3/25/11

The Waiting Room

Waiting room
"Waiting Room" watercolor by Carol Feldperson

It's sort of funny the things that happen in a doctor's waiting room.


I say "sort of" because everything that happens in a waiting room sort of happens. 


You sort of become friends with the nice middle-aged lady grading grade-school papers across the room as she interacts back and forth with your 14-month old daughter. 


You sort of read Sports Illustrated and Cooking Light magazine as you sit and wait for the appointments always scheduled at least an hour before they are actually going to call your name. 


The man to your right sort of hates everyone in the room staring at him when he realizes that the sailboat in the photo on the wall he was openly commenting about is indeed a whale. 


The receptionist is sort of nice to everyone. Are you getting the picture?


I sort of hate waiting rooms. 


Especially the one at my ob/gyn's office, where I was forced to wait sometimes hours each month (then week) just to hear my name called, and then another hour in the exam room before actually seeing the doctor. I once waited three hours in his waiting room. Maybe he figures his patients are good at waiting, since most of them are pregnant. Maybe he really is delivering a baby in between each exam. Who knows. 


What I do know is that something in me tells me it isn't right. 


It isn't right waiting three weeks to see my doctor after scheduling an appointment. It isn't right that he gets celebrity status and always has someone else return my phone calls. It isn't right that my doctor is completely oblivious to how much certain services he offers and performs cost. Do I hear an "amen"?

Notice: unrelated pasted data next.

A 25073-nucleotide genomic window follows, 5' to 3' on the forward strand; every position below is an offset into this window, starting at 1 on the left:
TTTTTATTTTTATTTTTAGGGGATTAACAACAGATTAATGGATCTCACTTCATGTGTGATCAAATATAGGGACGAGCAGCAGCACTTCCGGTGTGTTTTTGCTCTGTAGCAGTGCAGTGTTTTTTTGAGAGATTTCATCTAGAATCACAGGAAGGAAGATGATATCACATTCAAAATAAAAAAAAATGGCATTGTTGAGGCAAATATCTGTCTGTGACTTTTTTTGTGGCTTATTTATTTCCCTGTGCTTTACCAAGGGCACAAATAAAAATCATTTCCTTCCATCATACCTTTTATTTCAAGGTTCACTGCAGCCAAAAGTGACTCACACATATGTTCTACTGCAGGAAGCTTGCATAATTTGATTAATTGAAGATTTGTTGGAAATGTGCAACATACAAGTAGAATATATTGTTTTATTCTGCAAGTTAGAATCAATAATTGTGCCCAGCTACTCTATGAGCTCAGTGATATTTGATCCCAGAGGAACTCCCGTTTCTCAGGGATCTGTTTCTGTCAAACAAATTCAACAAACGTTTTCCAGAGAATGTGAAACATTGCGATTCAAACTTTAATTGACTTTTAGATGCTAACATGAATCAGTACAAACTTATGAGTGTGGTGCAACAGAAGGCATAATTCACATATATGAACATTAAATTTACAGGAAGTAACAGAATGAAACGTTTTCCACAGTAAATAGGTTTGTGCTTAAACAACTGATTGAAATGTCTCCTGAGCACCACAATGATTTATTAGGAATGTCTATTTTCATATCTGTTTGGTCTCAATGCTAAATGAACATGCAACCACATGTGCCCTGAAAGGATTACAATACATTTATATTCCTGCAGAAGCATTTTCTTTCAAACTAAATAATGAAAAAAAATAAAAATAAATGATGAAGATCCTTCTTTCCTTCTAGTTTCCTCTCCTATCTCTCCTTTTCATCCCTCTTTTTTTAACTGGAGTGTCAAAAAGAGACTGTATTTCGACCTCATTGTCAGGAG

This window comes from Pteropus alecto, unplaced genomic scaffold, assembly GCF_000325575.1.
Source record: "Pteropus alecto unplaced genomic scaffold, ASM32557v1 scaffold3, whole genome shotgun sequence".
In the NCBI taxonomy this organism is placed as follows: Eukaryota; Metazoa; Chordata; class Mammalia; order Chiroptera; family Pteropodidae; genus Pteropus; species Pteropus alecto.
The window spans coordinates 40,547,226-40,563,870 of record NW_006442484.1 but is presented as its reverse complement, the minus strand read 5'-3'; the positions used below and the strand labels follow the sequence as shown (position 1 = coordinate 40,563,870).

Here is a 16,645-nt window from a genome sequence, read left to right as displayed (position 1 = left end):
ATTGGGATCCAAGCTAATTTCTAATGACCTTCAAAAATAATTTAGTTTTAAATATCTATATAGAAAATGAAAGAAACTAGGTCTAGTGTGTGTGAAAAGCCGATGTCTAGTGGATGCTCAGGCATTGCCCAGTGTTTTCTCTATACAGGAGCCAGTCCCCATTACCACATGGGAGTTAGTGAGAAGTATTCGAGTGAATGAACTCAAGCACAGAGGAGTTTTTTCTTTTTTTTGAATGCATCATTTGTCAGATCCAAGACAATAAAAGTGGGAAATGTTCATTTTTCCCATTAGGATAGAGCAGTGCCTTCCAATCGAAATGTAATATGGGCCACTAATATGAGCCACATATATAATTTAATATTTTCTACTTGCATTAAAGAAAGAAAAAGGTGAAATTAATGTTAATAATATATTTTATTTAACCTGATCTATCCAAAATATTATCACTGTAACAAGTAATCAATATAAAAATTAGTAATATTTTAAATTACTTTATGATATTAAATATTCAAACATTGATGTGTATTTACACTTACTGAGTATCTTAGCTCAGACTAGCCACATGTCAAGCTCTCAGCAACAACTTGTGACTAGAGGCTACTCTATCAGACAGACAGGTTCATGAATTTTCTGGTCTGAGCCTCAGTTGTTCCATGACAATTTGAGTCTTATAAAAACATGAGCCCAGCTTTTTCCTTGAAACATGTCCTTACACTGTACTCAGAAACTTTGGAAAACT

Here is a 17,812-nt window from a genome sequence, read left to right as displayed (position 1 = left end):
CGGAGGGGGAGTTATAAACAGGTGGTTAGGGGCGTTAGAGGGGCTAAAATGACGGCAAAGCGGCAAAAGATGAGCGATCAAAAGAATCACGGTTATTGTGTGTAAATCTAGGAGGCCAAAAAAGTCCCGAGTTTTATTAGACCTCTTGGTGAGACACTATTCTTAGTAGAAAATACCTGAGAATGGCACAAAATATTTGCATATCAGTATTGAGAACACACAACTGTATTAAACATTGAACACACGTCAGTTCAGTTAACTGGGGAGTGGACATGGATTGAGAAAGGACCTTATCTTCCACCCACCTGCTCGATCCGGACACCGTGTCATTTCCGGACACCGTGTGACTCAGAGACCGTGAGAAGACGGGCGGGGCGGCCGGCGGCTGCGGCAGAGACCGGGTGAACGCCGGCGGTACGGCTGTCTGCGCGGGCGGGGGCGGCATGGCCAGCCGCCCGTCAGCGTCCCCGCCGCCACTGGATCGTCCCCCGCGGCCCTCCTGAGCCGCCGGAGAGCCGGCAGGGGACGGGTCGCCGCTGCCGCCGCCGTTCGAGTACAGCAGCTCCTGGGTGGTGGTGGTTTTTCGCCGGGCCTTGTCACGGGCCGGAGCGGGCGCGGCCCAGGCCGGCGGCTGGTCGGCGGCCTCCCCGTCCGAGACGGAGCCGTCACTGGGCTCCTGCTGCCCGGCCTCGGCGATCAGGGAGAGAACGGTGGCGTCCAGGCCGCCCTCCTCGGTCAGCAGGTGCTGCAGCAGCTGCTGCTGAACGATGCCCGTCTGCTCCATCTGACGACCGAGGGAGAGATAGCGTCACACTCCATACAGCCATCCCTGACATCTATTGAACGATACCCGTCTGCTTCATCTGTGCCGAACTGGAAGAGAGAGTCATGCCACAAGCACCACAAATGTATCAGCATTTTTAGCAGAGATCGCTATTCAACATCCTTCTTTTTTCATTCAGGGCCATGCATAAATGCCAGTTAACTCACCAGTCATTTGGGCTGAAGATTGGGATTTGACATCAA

Praise the Lord, I am not the first to think these revolutionary thoughts. There is a grassroots medical movement arising and it is called the Ideal Medical Practices Project. According to their website, they are "people working in or receiving care at the front lines of health care who have come together to seek ways to transform medical practices." There's actually an IMP map that shows you doctors in your area who are a part of this movement. Most of these doctors don't even have waiting rooms. They don't have receptionists, or a billing department. They do it all themselves. Many of them offer same-day or next-day appointments and even house calls. Many of them accept most insurance plans, too.


There are seven of these doctors in the Portland area alone. Who knew?
I'm thinking about making a change and I encourage you to do the same. Think. 


Because we sort of have to.






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